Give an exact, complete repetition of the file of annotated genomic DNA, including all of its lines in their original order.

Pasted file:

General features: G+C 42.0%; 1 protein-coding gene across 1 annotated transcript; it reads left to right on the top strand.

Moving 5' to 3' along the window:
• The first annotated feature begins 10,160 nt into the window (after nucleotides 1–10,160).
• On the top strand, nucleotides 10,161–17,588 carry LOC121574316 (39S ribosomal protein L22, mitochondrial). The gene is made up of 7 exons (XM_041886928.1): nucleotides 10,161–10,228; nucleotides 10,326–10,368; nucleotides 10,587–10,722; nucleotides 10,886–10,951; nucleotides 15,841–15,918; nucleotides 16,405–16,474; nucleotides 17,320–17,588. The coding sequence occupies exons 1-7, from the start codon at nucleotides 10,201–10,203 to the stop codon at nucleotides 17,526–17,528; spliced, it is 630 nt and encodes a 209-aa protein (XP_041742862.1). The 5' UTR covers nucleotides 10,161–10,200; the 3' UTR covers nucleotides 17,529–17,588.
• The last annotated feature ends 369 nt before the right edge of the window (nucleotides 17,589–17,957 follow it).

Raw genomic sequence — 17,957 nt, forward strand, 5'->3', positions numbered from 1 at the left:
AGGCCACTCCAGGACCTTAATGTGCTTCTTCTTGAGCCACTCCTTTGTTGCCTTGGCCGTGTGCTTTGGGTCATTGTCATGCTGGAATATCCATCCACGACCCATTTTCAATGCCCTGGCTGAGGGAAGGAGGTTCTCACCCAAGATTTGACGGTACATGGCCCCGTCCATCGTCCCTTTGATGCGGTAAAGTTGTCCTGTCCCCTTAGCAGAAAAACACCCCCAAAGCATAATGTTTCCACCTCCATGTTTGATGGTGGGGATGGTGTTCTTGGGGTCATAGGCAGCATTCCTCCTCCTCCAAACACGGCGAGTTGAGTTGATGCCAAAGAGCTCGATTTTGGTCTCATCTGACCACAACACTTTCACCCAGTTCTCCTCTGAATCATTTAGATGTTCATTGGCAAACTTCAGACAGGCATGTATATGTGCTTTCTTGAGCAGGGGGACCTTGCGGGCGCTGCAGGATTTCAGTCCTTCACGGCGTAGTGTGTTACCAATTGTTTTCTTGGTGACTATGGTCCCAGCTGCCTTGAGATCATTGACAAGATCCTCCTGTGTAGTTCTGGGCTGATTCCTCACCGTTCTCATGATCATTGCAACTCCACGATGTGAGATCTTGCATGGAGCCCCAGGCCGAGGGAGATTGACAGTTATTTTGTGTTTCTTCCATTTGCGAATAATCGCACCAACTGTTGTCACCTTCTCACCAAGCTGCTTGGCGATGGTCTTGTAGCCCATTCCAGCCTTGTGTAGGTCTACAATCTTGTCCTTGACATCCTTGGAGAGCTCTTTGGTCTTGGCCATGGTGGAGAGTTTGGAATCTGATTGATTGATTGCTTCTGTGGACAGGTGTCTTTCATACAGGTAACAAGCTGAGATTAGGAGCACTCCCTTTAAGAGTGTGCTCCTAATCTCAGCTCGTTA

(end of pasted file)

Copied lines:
General features: G+C 42.0%; 1 protein-coding gene across 1 annotated transcript; it reads left to right on the top strand.

Moving 5' to 3' along the window:
• The first annotated feature begins 10,160 nt into the window (after nucleotides 1–10,160).
• On the top strand, nucleotides 10,161–17,588 carry LOC121574316 (39S ribosomal protein L22, mitochondrial). The gene is made up of 7 exons (XM_041886928.1): nucleotides 10,161–10,228; nucleotides 10,326–10,368; nucleotides 10,587–10,722; nucleotides 10,886–10,951; nucleotides 15,841–15,918; nucleotides 16,405–16,474; nucleotides 17,320–17,588. The coding sequence occupies exons 1-7, from the start codon at nucleotides 10,201–10,203 to the stop codon at nucleotides 17,526–17,528; spliced, it is 630 nt and encodes a 209-aa protein (XP_041742862.1). The 5' UTR covers nucleotides 10,161–10,200; the 3' UTR covers nucleotides 17,529–17,588.
• The last annotated feature ends 369 nt before the right edge of the window (nucleotides 17,589–17,957 follow it).

Raw genomic sequence — 17,957 nt, forward strand, 5'->3', positions numbered from 1 at the left:
AGGCCACTCCAGGACCTTAATGTGCTTCTTCTTGAGCCACTCCTTTGTTGCCTTGGCCGTGTGCTTTGGGTCATTGTCATGCTGGAATATCCATCCACGACCCATTTTCAATGCCCTGGCTGAGGGAAGGAGGTTCTCACCCAAGATTTGACGGTACATGGCCCCGTCCATCGTCCCTTTGATGCGGTAAAGTTGTCCTGTCCCCTTAGCAGAAAAACACCCCCAAAGCATAATGTTTCCACCTCCATGTTTGATGGTGGGGATGGTGTTCTTGGGGTCATAGGCAGCATTCCTCCTCCTCCAAACACGGCGAGTTGAGTTGATGCCAAAGAGCTCGATTTTGGTCTCATCTGACCACAACACTTTCACCCAGTTCTCCTCTGAATCATTTAGATGTTCATTGGCAAACTTCAGACAGGCATGTATATGTGCTTTCTTGAGCAGGGGGACCTTGCGGGCGCTGCAGGATTTCAGTCCTTCACGGCGTAGTGTGTTACCAATTGTTTTCTTGGTGACTATGGTCCCAGCTGCCTTGAGATCATTGACAAGATCCTCCTGTGTAGTTCTGGGCTGATTCCTCACCGTTCTCATGATCATTGCAACTCCACGATGTGAGATCTTGCATGGAGCCCCAGGCCGAGGGAGATTGACAGTTATTTTGTGTTTCTTCCATTTGCGAATAATCGCACCAACTGTTGTCACCTTCTCACCAAGCTGCTTGGCGATGGTCTTGTAGCCCATTCCAGCCTTGTGTAGGTCTACAATCTTGTCCTTGACATCCTTGGAGAGCTCTTTGGTCTTGGCCATGGTGGAGAGTTTGGAATCTGATTGATTGATTGCTTCTGTGGACAGGTGTCTTTCATACAGGTAACAAGCTGAGATTAGGAGCACTCCCTTTAAGAGTGTGCTCCTAATCTCAGCTCGTTA